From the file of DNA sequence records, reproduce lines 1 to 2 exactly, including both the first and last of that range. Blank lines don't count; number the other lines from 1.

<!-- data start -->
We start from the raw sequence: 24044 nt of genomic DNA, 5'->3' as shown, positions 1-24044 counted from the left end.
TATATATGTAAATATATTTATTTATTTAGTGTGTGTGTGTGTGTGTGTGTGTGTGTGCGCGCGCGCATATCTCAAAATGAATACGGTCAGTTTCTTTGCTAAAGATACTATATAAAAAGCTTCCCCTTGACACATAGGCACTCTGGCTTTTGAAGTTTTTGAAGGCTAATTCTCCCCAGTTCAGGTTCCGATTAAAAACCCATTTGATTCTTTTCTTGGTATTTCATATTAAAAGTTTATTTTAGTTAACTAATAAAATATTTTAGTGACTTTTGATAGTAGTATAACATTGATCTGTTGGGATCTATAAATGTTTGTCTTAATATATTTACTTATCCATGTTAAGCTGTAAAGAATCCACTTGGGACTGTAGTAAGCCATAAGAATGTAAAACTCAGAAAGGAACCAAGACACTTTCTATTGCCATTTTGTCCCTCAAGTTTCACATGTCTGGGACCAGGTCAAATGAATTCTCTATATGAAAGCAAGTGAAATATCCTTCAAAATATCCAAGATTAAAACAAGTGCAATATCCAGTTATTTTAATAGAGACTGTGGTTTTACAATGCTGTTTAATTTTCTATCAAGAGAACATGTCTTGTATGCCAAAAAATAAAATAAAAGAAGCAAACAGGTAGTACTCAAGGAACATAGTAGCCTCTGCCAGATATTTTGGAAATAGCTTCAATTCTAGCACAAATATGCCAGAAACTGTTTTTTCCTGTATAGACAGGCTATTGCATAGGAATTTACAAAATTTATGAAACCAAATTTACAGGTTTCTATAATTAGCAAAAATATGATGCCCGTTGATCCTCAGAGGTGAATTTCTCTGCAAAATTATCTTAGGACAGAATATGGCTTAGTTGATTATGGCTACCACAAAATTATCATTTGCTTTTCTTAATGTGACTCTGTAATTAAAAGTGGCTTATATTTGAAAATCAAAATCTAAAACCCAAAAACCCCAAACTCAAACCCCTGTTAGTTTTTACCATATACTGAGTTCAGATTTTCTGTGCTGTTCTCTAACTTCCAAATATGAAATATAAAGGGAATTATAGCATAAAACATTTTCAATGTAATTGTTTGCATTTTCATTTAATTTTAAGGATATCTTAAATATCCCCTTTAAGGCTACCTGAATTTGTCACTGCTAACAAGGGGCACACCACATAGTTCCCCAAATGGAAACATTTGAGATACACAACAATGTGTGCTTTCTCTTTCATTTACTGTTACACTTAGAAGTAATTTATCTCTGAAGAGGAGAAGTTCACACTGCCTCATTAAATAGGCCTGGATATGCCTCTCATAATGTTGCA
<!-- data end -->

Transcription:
We start from the raw sequence: 24044 nt of genomic DNA, 5'->3' as shown, positions 1-24044 counted from the left end.
TATATATGTAAATATATTTATTTATTTAGTGTGTGTGTGTGTGTGTGTGTGTGTGTGCGCGCGCGCATATCTCAAAATGAATACGGTCAGTTTCTTTGCTAAAGATACTATATAAAAAGCTTCCCCTTGACACATAGGCACTCTGGCTTTTGAAGTTTTTGAAGGCTAATTCTCCCCAGTTCAGGTTCCGATTAAAAACCCATTTGATTCTTTTCTTGGTATTTCATATTAAAAGTTTATTTTAGTTAACTAATAAAATATTTTAGTGACTTTTGATAGTAGTATAACATTGATCTGTTGGGATCTATAAATGTTTGTCTTAATATATTTACTTATCCATGTTAAGCTGTAAAGAATCCACTTGGGACTGTAGTAAGCCATAAGAATGTAAAACTCAGAAAGGAACCAAGACACTTTCTATTGCCATTTTGTCCCTCAAGTTTCACATGTCTGGGACCAGGTCAAATGAATTCTCTATATGAAAGCAAGTGAAATATCCTTCAAAATATCCAAGATTAAAACAAGTGCAATATCCAGTTATTTTAATAGAGACTGTGGTTTTACAATGCTGTTTAATTTTCTATCAAGAGAACATGTCTTGTATGCCAAAAAATAAAATAAAAGAAGCAAACAGGTAGTACTCAAGGAACATAGTAGCCTCTGCCAGATATTTTGGAAATAGCTTCAATTCTAGCACAAATATGCCAGAAACTGTTTTTTCCTGTATAGACAGGCTATTGCATAGGAATTTACAAAATTTATGAAACCAAATTTACAGGTTTCTATAATTAGCAAAAATATGATGCCCGTTGATCCTCAGAGGTGAATTTCTCTGCAAAATTATCTTAGGACAGAATATGGCTTAGTTGATTATGGCTACCACAAAATTATCATTTGCTTTTCTTAATGTGACTCTGTAATTAAAAGTGGCTTATATTTGAAAATCAAAATCTAAAACCCAAAAACCCCAAACTCAAACCCCTGTTAGTTTTTACCATATACTGAGTTCAGATTTTCTGTGCTGTTCTCTAACTTCCAAATATGAAATATAAAGGGAATTATAGCATAAAACATTTTCAATGTAATTGTTTGCATTTTCATTTAATTTTAAGGATATCTTAAATATCCCCTTTAAGGCTACCTGAATTTGTCACTGCTAACAAGGGGCACACCACATAGTTCCCCAAATGGAAACATTTGAGATACACAACAATGTGTGCTTTCTCTTTCATTTACTGTTACACTTAGAAGTAATTTATCTCTGAAGAGGAGAAGTTCACACTGCCTCATTAAATAGGCCTGGATATGCCTCTCATAATGTTGCA